• They are usually given in formal testing periods.

These are some assessment characteristics that show what students can do with language:

  • They require that students create a product or do a demonstration.
  • They are scored holistically.
  • They are task-based.
  • The tasks are situation-based or use real-world content.
  • They involve higher-level thinking skills of application, integration, analysis, synthesis, and evaluation.
  • They are given in both formal and informal testing situations.

Take a look at the tasks and activities that you give students and determine what it is that they are actually assessing.  Are they focused on what students know about the language or what they can do with the language?

Activities that show what students know about language:

  • True/false
  • Multiple choice
  • Fill in the blanks
  • Match
  • Give the correct form of the noun, adjective, verb
  • Change one word for another, e.g. noun for pronoun
  • State the facts
  • Translate
  • Follow the model
  • Repeat, recite
  • Answer the questions

Activities that show what students can do with the language:

  • Complete the sentence logically.
  • State your opinion, thoughts, or comments.
  • Give personal answers.
  • Create a situation.
  • Seek information.
  • Develop a product, e.g. advertisement, brochure, collage, poem, song, essay, video, etc.
  • Demonstrate your knowledge.
  • Summarize, paraphrase.
  • Change the ending.

Find the balance in assessment and make sure that there are opportunities for students to demonstrate what they can do with the language in addition to what they know about it.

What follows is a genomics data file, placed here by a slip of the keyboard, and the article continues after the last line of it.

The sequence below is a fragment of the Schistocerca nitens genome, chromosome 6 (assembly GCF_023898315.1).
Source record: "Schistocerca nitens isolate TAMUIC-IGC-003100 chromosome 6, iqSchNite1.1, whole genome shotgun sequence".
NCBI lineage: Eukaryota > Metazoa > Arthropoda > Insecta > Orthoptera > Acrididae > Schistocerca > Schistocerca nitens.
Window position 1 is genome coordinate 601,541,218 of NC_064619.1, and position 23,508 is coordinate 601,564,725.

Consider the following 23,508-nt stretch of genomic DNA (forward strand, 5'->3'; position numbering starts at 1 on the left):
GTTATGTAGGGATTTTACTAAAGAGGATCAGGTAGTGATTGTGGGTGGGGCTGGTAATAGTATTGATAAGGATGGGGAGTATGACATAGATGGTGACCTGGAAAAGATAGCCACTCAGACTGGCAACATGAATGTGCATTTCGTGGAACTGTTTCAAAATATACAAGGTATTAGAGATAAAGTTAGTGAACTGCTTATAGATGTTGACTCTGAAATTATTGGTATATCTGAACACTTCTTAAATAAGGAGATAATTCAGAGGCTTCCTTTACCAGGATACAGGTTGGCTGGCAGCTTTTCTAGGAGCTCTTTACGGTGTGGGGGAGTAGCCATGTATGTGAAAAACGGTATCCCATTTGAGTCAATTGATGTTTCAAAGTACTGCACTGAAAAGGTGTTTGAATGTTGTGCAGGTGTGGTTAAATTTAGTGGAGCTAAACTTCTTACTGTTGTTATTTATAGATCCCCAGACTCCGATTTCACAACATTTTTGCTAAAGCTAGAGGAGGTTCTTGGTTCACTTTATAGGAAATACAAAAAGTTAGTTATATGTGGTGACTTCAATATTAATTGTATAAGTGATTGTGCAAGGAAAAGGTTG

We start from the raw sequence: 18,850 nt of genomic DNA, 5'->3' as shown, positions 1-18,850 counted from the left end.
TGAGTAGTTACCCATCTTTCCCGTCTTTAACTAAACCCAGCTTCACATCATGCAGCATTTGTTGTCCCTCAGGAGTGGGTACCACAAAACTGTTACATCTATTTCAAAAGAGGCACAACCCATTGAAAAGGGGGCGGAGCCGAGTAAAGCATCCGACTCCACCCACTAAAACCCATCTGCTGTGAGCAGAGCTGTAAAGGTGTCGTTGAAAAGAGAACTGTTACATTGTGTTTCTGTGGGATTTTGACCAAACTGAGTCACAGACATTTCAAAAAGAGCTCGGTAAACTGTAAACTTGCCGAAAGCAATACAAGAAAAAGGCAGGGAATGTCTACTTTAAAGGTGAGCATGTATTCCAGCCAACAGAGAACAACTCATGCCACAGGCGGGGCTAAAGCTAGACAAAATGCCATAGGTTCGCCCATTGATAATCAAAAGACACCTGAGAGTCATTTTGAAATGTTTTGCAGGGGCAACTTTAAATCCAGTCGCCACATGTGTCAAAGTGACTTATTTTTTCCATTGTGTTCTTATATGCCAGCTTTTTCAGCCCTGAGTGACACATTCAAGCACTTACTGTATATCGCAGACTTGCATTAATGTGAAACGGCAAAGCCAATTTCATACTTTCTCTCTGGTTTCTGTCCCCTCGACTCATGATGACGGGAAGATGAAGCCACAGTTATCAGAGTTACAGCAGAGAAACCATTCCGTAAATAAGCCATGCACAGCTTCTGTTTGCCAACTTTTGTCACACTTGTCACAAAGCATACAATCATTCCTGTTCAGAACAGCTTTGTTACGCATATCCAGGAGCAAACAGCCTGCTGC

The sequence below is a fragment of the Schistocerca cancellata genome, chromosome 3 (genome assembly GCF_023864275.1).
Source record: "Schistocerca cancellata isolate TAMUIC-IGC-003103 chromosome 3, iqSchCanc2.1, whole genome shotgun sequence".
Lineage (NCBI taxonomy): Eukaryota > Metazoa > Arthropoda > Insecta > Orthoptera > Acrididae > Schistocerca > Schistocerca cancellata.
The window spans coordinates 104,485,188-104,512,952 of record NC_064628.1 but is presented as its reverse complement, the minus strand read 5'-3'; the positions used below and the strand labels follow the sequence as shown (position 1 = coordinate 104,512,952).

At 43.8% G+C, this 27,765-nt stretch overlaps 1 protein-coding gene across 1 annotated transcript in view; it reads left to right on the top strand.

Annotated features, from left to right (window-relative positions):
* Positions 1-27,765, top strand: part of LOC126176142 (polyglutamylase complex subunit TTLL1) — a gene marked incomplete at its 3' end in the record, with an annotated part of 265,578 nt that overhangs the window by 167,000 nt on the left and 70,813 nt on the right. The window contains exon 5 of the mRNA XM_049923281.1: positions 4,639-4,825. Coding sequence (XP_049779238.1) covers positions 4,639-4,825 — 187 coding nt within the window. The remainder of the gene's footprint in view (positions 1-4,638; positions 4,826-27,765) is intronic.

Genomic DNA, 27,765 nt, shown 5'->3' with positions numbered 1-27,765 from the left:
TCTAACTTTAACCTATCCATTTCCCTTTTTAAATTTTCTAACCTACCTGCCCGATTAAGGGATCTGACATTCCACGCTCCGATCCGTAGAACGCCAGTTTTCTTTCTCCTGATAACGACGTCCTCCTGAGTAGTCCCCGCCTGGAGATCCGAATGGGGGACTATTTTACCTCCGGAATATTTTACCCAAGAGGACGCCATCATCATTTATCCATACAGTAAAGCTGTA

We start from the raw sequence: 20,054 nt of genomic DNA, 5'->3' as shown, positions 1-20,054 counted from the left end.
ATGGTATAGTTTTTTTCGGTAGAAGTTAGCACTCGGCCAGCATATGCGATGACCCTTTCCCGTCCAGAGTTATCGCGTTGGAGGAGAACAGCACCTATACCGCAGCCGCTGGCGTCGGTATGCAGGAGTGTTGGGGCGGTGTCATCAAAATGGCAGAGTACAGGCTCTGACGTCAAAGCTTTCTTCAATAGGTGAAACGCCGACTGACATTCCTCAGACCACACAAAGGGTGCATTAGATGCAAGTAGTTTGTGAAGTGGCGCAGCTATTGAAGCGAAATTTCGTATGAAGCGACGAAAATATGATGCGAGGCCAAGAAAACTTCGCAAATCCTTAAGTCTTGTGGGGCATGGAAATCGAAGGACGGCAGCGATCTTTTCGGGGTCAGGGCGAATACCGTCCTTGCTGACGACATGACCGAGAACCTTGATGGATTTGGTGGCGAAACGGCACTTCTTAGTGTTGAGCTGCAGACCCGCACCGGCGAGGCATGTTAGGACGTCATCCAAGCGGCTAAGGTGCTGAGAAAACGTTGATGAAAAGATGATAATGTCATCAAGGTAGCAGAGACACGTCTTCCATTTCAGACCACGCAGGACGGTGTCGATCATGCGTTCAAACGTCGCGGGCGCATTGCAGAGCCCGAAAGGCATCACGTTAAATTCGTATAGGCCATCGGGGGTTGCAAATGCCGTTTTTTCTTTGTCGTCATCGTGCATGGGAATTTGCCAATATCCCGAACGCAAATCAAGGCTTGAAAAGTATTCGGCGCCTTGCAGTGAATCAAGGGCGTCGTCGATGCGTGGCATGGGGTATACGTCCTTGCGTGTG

Evaluating Foreign Language Speaking Activities

Another post highlights the need to explicitly explain to students what is expected of them when engaging in a speaking activity. Since these speaking formats require different skills, it is important to assess them differently as well.

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For example, though some sort of spontaneous speaking assignment (i.e. “Ask a classmate about…”) may seem like a novice task, it is actually the most difficult because students have to decide what type of language to use (formal, informal, idiomatic expressions, questions words, etc.). Since this is the case, it is important to give as much direction as possible and the teacher should include directions such as scenarios and topics. Then, the teacher assesses the students on the use of these requirements, rather than simply, and perhaps arbitrarily, grading them on how much they can say.

Regarding transaction (see article on Crafting Speaking Activities) activities, and keeping in mind that the linguistic accuracy is not as important, grading simply on whether or not the task is completed usually works well. A performance activity generally requires some form of writing before the student speaks publicly and the assessment should account for the written piece as well.

The more explicit the expectations and the grading elements, the more likely students are to engage in the process of communicating competently.